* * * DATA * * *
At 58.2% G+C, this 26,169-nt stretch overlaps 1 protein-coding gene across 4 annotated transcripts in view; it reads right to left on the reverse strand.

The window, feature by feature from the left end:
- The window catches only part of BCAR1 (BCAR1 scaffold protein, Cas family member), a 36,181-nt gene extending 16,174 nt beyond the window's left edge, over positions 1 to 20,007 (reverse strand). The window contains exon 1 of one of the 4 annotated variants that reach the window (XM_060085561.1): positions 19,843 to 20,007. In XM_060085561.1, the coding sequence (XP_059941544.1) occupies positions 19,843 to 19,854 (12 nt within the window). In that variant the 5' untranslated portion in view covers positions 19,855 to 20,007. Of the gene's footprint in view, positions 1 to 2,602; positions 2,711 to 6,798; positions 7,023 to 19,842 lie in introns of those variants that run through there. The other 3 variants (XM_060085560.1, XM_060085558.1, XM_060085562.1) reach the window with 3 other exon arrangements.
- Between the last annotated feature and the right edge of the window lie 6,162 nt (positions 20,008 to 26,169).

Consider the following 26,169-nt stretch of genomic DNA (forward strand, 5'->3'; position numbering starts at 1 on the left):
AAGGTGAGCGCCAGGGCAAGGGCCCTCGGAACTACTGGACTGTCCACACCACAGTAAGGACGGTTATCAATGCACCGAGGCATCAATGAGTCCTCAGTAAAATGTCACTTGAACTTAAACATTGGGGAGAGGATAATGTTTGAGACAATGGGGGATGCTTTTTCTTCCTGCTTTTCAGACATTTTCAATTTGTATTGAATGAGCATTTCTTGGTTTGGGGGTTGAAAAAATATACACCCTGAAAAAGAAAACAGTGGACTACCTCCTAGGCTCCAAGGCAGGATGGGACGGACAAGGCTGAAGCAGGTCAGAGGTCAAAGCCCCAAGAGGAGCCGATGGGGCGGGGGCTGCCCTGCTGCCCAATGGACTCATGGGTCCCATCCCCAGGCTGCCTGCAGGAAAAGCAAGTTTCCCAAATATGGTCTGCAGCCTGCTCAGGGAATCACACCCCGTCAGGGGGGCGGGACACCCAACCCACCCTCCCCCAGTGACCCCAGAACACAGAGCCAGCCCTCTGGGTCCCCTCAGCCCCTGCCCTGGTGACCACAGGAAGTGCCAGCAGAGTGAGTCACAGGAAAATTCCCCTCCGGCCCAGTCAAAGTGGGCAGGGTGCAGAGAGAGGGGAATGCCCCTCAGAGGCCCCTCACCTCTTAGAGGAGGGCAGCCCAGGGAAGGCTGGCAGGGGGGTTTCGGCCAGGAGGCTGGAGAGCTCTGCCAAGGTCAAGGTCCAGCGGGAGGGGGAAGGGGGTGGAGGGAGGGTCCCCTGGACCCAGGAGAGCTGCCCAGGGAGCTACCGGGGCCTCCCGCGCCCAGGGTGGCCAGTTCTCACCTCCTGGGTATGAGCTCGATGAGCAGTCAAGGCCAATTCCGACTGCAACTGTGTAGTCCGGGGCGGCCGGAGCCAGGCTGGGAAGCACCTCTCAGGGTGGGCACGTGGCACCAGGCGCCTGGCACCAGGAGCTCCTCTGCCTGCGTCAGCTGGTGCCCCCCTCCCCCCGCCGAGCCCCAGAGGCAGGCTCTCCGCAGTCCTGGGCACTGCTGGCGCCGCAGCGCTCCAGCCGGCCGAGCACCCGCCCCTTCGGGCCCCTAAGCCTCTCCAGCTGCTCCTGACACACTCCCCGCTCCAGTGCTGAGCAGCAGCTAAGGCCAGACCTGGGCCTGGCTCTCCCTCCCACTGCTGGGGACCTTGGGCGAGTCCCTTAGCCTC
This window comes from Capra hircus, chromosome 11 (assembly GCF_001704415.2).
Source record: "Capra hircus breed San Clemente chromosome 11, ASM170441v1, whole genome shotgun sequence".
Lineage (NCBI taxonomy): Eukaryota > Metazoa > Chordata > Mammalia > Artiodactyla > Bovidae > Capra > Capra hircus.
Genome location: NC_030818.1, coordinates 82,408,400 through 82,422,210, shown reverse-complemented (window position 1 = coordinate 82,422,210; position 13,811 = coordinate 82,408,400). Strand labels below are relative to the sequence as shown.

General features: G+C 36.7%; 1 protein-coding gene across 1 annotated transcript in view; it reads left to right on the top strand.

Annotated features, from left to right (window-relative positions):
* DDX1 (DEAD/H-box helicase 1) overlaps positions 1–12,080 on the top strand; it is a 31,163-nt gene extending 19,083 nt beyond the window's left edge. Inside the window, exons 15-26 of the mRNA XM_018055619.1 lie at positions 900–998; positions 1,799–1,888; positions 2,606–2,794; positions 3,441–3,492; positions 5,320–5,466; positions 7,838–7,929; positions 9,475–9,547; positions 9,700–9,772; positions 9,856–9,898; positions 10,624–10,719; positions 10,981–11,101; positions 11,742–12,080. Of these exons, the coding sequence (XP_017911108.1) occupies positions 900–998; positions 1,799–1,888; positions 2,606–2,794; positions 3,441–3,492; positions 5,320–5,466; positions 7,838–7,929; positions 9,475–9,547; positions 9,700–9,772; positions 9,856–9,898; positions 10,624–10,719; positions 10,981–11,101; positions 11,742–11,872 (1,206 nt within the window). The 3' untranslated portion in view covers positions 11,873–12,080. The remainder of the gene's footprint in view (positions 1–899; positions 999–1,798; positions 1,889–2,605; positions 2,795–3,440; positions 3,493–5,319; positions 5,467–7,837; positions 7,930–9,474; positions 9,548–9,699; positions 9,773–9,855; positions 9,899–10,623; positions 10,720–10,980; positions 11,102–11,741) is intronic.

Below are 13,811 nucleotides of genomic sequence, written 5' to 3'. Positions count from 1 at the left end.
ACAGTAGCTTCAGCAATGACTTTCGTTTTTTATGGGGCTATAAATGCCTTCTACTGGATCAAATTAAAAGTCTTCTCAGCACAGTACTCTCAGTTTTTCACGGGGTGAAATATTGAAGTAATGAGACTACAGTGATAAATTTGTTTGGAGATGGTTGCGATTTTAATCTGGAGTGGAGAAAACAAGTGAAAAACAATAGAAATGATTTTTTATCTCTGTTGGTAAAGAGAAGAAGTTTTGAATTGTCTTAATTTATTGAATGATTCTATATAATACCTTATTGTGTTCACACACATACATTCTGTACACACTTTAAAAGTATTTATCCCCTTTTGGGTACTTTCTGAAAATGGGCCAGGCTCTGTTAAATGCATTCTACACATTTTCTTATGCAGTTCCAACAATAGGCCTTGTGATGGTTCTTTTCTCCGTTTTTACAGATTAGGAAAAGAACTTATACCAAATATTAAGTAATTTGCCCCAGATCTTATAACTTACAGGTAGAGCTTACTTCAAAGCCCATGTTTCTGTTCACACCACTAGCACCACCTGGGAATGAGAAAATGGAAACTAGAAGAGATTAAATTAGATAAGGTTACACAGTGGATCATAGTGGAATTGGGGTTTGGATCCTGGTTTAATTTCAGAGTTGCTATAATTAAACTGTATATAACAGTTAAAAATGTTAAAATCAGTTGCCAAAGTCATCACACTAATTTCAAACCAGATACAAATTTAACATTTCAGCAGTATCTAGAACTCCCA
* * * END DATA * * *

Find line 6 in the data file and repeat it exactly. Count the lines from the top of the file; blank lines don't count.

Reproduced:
AAGGTGAGCGCCAGGGCAAGGGCCCTCGGAACTACTGGACTGTCCACACCACAGTAAGGACGGTTATCAATGCACCGAGGCATCAATGAGTCCTCAGTAAAATGTCACTTGAACTTAAACATTGGGGAGAGGATAATGTTTGAGACAATGGGGGATGCTTTTTCTTCCTGCTTTTCAGACATTTTCAATTTGTATTGAATGAGCATTTCTTGGTTTGGGGGTTGAAAAAATATACACCCTGAAAAAGAAAACAGTGGACTACCTCCTAGGCTCCAAGGCAGGATGGGACGGACAAGGCTGAAGCAGGTCAGAGGTCAAAGCCCCAAGAGGAGCCGATGGGGCGGGGGCTGCCCTGCTGCCCAATGGACTCATGGGTCCCATCCCCAGGCTGCCTGCAGGAAAAGCAAGTTTCCCAAATATGGTCTGCAGCCTGCTCAGGGAATCACACCCCGTCAGGGGGGCGGGACACCCAACCCACCCTCCCCCAGTGACCCCAGAACACAGAGCCAGCCCTCTGGGTCCCCTCAGCCCCTGCCCTGGTGACCACAGGAAGTGCCAGCAGAGTGAGTCACAGGAAAATTCCCCTCCGGCCCAGTCAAAGTGGGCAGGGTGCAGAGAGAGGGGAATGCCCCTCAGAGGCCCCTCACCTCTTAGAGGAGGGCAGCCCAGGGAAGGCTGGCAGGGGGGTTTCGGCCAGGAGGCTGGAGAGCTCTGCCAAGGTCAAGGTCCAGCGGGAGGGGGAAGGGGGTGGAGGGAGGGTCCCCTGGACCCAGGAGAGCTGCCCAGGGAGCTACCGGGGCCTCCCGCGCCCAGGGTGGCCAGTTCTCACCTCCTGGGTATGAGCTCGATGAGCAGTCAAGGCCAATTCCGACTGCAACTGTGTAGTCCGGGGCGGCCGGAGCCAGGCTGGGAAGCACCTCTCAGGGTGGGCACGTGGCACCAGGCGCCTGGCACCAGGAGCTCCTCTGCCTGCGTCAGCTGGTGCCCCCCTCCCCCCGCCGAGCCCCAGAGGCAGGCTCTCCGCAGTCCTGGGCACTGCTGGCGCCGCAGCGCTCCAGCCGGCCGAGCACCCGCCCCTTCGGGCCCCTAAGCCTCTCCAGCTGCTCCTGACACACTCCCCGCTCCAGTGCTGAGCAGCAGCTAAGGCCAGACCTGGGCCTGGCTCTCCCTCCCACTGCTGGGGACCTTGGGCGAGTCCCTTAGCCTC